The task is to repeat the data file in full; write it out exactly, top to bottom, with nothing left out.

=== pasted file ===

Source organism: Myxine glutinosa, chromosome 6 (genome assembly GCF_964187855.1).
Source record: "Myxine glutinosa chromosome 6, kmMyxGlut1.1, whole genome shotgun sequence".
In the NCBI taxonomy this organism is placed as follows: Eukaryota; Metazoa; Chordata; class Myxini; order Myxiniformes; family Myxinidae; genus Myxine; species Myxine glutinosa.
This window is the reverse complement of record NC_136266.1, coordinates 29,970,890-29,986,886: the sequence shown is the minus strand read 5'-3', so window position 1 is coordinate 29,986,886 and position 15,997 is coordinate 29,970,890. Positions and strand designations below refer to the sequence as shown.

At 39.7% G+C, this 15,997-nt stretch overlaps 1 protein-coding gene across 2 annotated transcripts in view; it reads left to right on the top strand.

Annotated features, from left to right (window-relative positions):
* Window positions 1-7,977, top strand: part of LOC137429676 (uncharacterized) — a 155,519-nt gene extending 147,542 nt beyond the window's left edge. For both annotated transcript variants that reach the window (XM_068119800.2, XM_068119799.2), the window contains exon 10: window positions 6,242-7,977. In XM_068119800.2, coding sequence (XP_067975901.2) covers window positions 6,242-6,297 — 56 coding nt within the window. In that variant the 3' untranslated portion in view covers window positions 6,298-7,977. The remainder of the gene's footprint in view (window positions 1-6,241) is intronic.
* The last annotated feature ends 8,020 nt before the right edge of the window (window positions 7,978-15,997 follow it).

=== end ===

Source organism: Myxine glutinosa, chromosome 6 (genome assembly GCF_964187855.1).
Source record: "Myxine glutinosa chromosome 6, kmMyxGlut1.1, whole genome shotgun sequence".
In the NCBI taxonomy this organism is placed as follows: Eukaryota; Metazoa; Chordata; class Myxini; order Myxiniformes; family Myxinidae; genus Myxine; species Myxine glutinosa.
This window is the reverse complement of record NC_136266.1, coordinates 29,970,890-29,986,886: the sequence shown is the minus strand read 5'-3', so window position 1 is coordinate 29,986,886 and position 15,997 is coordinate 29,970,890. Positions and strand designations below refer to the sequence as shown.

At 39.7% G+C, this 15,997-nt stretch overlaps 1 protein-coding gene across 2 annotated transcripts in view; it reads left to right on the top strand.

Annotated features, from left to right (window-relative positions):
* Window positions 1-7,977, top strand: part of LOC137429676 (uncharacterized) — a 155,519-nt gene extending 147,542 nt beyond the window's left edge. For both annotated transcript variants that reach the window (XM_068119800.2, XM_068119799.2), the window contains exon 10: window positions 6,242-7,977. In XM_068119800.2, coding sequence (XP_067975901.2) covers window positions 6,242-6,297 — 56 coding nt within the window. In that variant the 3' untranslated portion in view covers window positions 6,298-7,977. The remainder of the gene's footprint in view (window positions 1-6,241) is intronic.
* The last annotated feature ends 8,020 nt before the right edge of the window (window positions 7,978-15,997 follow it).